If a customer does call for support, we’ve done a lot to optimize and improve that experience for the agent so that they can provide an ideal customer experience. This improvement starts with the customer’s self-help journey in a couple of ways. First, self-service has helped the call center with a reduction in call volumes. This volume reduction gives the agents the flexibility to deal with the calls that remain. Second, self-help assists the process as customers coming into the call center are much more knowledgeable about the process, and where appropriate the agents can direct the customer to self-help assets for further assistance.

The calls that remain are generally more technical and complicated. We’ve done a lot to digitally simplify the agent’s experience so that they can provide the customer with fast and consistent resolution. This started with the development of new digital experiences for our most complicated processes including scheduling a technician and creating a field service job. I often say that before these tools agents would have needed a PhD in the history of Brinks Home warranties to appropriately create a job. Not only did these digital tools create simplicity, but they also gave us a platform to enforce policy consistency and collect appropriate revenue for service work. It’s hard to believe we ran the business without these capabilities.

In 2023, we deployed agent assistance AI with a partner called Cresta. The Cresta tool has transformed the agent experience. It transcribes the call in real-time and the AI identifies moments in the call and supports the agent with best practices and workflows to serve the customer. Cresta also provides the call center management team with digital transformation. Gone are the days of sampling a few customer interactions per agent for quality assurance — with Cresta 100% of calls receive basic Q&A and the reporting points from the quality assurance team to opportunities to the best opportunities to coach. Cresta has been so successful that we recently expanded the program to our sales and chat organizations.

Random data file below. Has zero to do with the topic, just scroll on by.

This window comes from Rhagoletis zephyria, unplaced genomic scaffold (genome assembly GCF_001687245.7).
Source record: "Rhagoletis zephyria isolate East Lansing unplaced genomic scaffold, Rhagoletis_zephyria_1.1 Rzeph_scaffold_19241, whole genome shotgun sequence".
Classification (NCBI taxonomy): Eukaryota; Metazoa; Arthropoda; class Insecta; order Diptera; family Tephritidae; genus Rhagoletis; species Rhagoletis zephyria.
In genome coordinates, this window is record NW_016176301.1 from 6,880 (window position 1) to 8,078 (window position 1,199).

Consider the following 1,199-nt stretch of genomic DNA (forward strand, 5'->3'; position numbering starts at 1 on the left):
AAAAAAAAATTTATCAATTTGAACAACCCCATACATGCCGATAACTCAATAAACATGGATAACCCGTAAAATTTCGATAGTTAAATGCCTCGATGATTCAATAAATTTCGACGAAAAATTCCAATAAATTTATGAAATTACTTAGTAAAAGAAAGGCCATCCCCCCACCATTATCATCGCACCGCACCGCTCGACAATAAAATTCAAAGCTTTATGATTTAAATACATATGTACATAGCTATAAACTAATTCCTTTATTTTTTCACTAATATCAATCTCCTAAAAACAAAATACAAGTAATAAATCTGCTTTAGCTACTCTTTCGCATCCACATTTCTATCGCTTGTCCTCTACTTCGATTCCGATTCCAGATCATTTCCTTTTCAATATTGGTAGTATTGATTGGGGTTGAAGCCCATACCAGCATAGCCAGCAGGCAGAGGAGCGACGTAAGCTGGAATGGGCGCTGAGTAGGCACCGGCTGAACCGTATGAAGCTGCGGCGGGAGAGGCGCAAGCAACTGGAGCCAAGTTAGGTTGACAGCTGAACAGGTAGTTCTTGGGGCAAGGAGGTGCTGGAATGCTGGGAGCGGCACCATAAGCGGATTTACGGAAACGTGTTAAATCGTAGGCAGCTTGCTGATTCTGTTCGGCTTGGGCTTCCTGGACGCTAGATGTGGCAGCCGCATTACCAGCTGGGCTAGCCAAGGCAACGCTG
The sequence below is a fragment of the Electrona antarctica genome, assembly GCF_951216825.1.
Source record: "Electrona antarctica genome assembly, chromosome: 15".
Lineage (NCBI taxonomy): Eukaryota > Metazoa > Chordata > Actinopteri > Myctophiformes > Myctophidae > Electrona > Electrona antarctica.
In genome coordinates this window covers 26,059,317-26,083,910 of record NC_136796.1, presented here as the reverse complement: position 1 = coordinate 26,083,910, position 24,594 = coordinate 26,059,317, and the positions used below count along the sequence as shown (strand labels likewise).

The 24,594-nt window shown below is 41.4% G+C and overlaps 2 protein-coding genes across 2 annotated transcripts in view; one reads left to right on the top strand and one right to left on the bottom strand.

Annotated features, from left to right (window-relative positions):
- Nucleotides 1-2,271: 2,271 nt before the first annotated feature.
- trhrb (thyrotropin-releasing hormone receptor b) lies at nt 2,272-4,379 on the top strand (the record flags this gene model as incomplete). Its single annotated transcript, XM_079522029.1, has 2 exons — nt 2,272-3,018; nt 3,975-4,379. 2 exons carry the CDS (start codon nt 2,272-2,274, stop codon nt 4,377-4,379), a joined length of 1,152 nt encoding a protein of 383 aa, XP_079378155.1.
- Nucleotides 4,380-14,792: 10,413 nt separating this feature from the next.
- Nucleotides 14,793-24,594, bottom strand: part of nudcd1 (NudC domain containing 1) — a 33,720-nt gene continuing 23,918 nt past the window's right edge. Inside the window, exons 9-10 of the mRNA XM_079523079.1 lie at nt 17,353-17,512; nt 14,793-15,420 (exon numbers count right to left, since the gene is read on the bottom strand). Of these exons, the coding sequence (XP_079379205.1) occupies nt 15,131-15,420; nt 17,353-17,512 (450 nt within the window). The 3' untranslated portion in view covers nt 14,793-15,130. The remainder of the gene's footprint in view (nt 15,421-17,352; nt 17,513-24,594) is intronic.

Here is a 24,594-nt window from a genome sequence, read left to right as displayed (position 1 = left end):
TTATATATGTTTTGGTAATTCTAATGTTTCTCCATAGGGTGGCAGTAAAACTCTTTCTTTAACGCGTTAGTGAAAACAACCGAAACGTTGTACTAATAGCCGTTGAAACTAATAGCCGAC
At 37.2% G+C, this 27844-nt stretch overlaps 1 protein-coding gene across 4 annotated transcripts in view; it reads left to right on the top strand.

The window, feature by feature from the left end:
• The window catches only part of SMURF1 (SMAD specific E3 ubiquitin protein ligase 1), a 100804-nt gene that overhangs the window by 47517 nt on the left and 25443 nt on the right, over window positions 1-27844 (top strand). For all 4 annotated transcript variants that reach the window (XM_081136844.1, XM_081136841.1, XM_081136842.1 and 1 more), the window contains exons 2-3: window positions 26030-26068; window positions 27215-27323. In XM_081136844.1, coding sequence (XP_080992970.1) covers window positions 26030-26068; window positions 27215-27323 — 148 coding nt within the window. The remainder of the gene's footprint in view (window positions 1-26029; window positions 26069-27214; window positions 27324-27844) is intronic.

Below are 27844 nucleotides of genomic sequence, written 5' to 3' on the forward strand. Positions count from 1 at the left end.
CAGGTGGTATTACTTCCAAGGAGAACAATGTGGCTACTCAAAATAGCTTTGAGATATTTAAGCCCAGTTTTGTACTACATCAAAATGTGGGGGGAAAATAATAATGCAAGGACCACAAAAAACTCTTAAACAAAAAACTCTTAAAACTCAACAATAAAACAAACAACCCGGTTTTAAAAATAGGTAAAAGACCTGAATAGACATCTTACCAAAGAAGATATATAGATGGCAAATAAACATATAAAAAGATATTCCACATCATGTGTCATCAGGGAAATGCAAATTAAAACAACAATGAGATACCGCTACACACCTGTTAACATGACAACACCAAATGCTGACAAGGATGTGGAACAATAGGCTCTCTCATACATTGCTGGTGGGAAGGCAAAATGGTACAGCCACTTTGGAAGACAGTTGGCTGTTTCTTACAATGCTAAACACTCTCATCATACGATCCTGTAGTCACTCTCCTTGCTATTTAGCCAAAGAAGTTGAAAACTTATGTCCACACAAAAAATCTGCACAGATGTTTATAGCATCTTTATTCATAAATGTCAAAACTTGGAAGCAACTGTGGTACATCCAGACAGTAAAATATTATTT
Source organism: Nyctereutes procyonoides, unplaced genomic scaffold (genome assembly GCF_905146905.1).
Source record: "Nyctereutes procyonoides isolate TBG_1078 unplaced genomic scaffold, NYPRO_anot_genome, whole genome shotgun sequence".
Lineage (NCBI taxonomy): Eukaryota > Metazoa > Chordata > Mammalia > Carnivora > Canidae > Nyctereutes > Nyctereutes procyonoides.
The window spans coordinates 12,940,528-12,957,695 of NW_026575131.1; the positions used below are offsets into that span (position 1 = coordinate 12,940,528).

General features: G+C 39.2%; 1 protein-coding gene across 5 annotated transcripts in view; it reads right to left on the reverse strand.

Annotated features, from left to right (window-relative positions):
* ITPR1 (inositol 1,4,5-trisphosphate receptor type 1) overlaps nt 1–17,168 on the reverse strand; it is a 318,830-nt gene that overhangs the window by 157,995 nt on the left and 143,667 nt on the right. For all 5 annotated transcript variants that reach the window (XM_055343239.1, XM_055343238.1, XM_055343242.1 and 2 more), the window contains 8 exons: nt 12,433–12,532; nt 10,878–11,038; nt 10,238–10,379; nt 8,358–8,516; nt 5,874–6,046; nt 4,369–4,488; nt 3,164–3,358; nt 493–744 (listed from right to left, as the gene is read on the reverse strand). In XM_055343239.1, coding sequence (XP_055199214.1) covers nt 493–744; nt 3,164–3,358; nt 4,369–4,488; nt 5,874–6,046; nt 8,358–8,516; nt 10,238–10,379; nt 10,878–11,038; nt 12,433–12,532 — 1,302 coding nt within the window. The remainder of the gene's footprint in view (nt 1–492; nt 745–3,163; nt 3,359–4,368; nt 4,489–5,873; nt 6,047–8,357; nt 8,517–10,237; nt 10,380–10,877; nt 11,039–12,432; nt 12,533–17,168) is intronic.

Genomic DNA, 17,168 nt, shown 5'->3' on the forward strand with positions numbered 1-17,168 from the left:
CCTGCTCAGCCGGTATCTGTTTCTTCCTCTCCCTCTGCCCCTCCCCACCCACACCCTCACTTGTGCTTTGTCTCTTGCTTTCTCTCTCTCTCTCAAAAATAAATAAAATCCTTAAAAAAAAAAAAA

Moving forward we are working to combine our agent experience into one simple desktop tool. We call this new tool the common agent desktop. This will simplify our agent CRM but also integrate the experience across eleven tools the agent uses today. This experience will be integrated with the Cresta AI such that we won’t just tell agents where to go or what tool to use — we’ll automatically load it for them. Our first experience is now with agents and we’re working this year to aggressively expand this tool.

5) Retention

One critical customer experience for our business is retaining customers when they have a life change or come to the end of their support contract. We want to retain customers for life and have invested in digital tools to optimize these experiences.

We have a partnership with Voziq AI to manage customers’ offers and present customers with the next best offer based on their scenario. Voziq evaluates a customer’s situation on more than eighty data points and allows the agent to build an offer to address the customer’s situation. Taking all this into account, Voziq calculates the Net Present value of the customer allowing Brinks Home to systematically approve the deal.

From a proactive retention perspective, Brinks Home has partnered with a company called OfferFit. OfferFit’s technology features A/B testing on steroids. We utilize OfferFit to test proactive offers for customers who may be coming out of contract or may benefit from a systems upgrade. Once offers have been optimized for a given demographic, OfferFit sends a cadence of marketing messages. It’s the ideal platform for testing and optimizing changes to the program.

In your opinion, how can companies best create a “culture of innovation” in order to create new competitive advantages?